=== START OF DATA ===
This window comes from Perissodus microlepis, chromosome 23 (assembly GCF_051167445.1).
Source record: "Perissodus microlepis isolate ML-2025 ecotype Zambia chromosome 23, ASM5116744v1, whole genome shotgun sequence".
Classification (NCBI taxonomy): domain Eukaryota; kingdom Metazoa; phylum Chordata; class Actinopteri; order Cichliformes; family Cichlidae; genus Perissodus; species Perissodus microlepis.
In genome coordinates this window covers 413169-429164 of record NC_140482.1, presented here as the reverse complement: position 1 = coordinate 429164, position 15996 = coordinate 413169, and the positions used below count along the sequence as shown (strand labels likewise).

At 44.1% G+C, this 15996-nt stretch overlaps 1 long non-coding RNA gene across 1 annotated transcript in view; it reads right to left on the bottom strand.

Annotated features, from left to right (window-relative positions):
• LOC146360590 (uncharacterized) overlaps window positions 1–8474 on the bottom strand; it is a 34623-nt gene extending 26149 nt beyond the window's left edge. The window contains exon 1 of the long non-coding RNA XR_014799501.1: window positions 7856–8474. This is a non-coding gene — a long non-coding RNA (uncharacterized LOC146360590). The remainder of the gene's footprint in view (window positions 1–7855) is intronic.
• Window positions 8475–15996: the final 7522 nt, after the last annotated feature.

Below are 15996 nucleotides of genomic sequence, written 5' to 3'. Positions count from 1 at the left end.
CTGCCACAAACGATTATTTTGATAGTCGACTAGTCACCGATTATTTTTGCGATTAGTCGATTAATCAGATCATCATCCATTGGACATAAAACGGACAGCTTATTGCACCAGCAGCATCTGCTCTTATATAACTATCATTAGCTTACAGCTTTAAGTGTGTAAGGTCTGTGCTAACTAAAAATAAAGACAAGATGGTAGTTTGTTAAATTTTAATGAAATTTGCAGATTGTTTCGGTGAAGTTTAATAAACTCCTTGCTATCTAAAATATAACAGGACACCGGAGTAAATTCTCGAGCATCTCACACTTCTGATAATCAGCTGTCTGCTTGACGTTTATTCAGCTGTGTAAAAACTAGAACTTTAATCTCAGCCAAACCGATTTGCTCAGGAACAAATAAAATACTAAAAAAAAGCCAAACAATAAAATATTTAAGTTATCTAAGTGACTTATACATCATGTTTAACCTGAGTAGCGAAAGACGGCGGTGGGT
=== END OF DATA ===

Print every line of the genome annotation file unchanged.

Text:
This window comes from Perissodus microlepis, chromosome 23 (assembly GCF_051167445.1).
Source record: "Perissodus microlepis isolate ML-2025 ecotype Zambia chromosome 23, ASM5116744v1, whole genome shotgun sequence".
Classification (NCBI taxonomy): domain Eukaryota; kingdom Metazoa; phylum Chordata; class Actinopteri; order Cichliformes; family Cichlidae; genus Perissodus; species Perissodus microlepis.
In genome coordinates this window covers 413169-429164 of record NC_140482.1, presented here as the reverse complement: position 1 = coordinate 429164, position 15996 = coordinate 413169, and the positions used below count along the sequence as shown (strand labels likewise).

At 44.1% G+C, this 15996-nt stretch overlaps 1 long non-coding RNA gene across 1 annotated transcript in view; it reads right to left on the bottom strand.

Annotated features, from left to right (window-relative positions):
• LOC146360590 (uncharacterized) overlaps window positions 1–8474 on the bottom strand; it is a 34623-nt gene extending 26149 nt beyond the window's left edge. The window contains exon 1 of the long non-coding RNA XR_014799501.1: window positions 7856–8474. This is a non-coding gene — a long non-coding RNA (uncharacterized LOC146360590). The remainder of the gene's footprint in view (window positions 1–7855) is intronic.
• Window positions 8475–15996: the final 7522 nt, after the last annotated feature.

Below are 15996 nucleotides of genomic sequence, written 5' to 3'. Positions count from 1 at the left end.
CTGCCACAAACGATTATTTTGATAGTCGACTAGTCACCGATTATTTTTGCGATTAGTCGATTAATCAGATCATCATCCATTGGACATAAAACGGACAGCTTATTGCACCAGCAGCATCTGCTCTTATATAACTATCATTAGCTTACAGCTTTAAGTGTGTAAGGTCTGTGCTAACTAAAAATAAAGACAAGATGGTAGTTTGTTAAATTTTAATGAAATTTGCAGATTGTTTCGGTGAAGTTTAATAAACTCCTTGCTATCTAAAATATAACAGGACACCGGAGTAAATTCTCGAGCATCTCACACTTCTGATAATCAGCTGTCTGCTTGACGTTTATTCAGCTGTGTAAAAACTAGAACTTTAATCTCAGCCAAACCGATTTGCTCAGGAACAAATAAAATACTAAAAAAAAGCCAAACAATAAAATATTTAAGTTATCTAAGTGACTTATACATCATGTTTAACCTGAGTAGCGAAAGACGGCGGTGGGT